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  • Nick Monjo

Aerie Q2 Sales Up 11%, Income Down 83%

Aerie second quarter operating income fell 83% to $11.830 million as net revenue rose 11% to $371.683 million. Earnings were hurt by slow swim sales, discounting, promotions and the cost of opening new stores.

Last year the intimates division of American Eagle Outfitters (AEO) reported operating income of $70.646 million on total net revenue of $335.795 million in the 13 weeks ended July 31, 2021.

CFO Mike Mathias stated that Aerie’s margins were hurt in the second quarter by “sell-offs, to clear inventory and in-season promotions,” as well as “some pressure on margins due to a higher number of new store openings, which are still in their ramp-up period. As inventory resets and newer stores continue to build, we expect Aerie’s margins to show a meaningful recovery back to double digits in the second half.” His comments, and those of other executives, came during the call with analysts to discuss the quarter.

Chief operating officer Michael Rempell explained the company “added approximately 20 new Aerie and Offline locations in the second quarter, bringing our total openings over the past 12 months to approximately 100 new stores.” Offline is the firm’s new activewear brand. In total, as if the end of July, the company reported a total of 276 Aerie and Offline locations, both stand alone and “side by side” (located next to American Eagle stores), without listing the breakdown for each category.

Jen Foyle, president, executive creative director for American Eagle and Aerie, noted the sales increase in the quarter was “driven by new store openings. Comparable sales were down 6%, following a 25% comp increase last year. Swimwear remains soft. While overall demand was below our plan, the majority of categories posted increases to last year. Undies, leggings, apparel and accessories, all posting positive growth. Additionally, Offline continues to show incredible potential and demonstrate strong customer acceptance.”

“I am also pleased to see that Aerie’s multi year growth trajectory remains intact. Since second quarter of 2019, revenues have nearly doubled, growing almost $170 million. Our customer file has expanded by almost two million shoppers.”

AEO as a whole, which sells a variety of apparel, suffered a loss of $42.466 million on sales of $1.198 billion in the three months ended July 30, compared to net profit of $121.511 million on sales of $1.194 billion in the same period last year.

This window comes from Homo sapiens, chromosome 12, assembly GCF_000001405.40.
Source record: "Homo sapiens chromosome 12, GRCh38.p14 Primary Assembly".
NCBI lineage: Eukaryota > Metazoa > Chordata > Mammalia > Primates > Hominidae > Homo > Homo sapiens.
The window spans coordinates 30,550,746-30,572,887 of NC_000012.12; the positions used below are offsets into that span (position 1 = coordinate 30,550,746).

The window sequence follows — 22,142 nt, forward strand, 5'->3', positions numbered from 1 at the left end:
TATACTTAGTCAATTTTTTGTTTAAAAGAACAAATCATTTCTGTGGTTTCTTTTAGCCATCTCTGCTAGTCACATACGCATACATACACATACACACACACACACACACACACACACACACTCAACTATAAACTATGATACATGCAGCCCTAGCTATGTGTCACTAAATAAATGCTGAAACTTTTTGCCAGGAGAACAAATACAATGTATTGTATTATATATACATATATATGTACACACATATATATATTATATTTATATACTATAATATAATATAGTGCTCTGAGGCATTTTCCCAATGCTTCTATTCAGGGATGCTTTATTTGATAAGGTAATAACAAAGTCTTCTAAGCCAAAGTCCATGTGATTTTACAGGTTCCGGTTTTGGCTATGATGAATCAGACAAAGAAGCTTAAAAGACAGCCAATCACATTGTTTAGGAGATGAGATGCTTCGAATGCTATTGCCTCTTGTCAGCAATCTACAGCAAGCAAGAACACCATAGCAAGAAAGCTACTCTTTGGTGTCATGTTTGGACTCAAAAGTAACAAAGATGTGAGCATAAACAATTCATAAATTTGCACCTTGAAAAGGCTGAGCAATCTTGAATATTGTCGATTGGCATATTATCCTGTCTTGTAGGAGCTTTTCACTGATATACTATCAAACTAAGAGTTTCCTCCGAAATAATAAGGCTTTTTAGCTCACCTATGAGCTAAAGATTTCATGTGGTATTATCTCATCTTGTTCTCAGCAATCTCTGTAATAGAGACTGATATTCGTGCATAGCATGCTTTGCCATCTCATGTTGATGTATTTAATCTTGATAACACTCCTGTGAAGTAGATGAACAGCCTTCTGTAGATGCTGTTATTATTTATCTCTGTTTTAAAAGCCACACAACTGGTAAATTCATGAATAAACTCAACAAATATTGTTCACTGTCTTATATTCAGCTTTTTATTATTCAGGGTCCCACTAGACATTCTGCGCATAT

Given the recent setback, CFO Mathias admitted “we are probably going to look at a relatively smaller new store count for next year, just so we can focus on that, but we still believe there is runway in terms of store growth over the next three years. I think there is just a lot of benefit to focusing on the profitability of what we have already invested in over the next four quarters to six quarters.”

COO Rempell, however, reinforced the lingerie brand’s commitment to adding stores. “Aerie store expansion strategy has been very successful in building brand awareness. After significant investment over the past few years, we are slowing down the pace of openings as we focus on maximizing these investments. As we have noted in the past, new stores grow at an accelerated rate in years two and three before approaching the comp store average in year four. So as new stores ramp up, we expect to see very nice returns from our investments, including both the sales and profit generated within the four walls as well as the digital halo created for our online channel. Our typical payback period on Aerie stores is less than three years, with returns that well exceed our cost of capital and reflect the company’s highest ROI.”

He also discussed a variety of issues confronting AEO as a whole. “Moving on to supply chain, after a highly challenging year, I am very pleased to see inbound supply chain improvement. Shipping delays and bottlenecks are easing, transit times are shorter and freight costs, although still elevated to pre-pandemic history, have come off substantially from highs reached last year. As a result, our lead times have narrowed dramatically from their peak last November. Importantly, this is bringing back our ability to be more agile and responsive to changes in demand.” He added that “cotton pricing has also moderated from peaks this past spring and I expect we are going to see product costs look favorable into next year.” — NM

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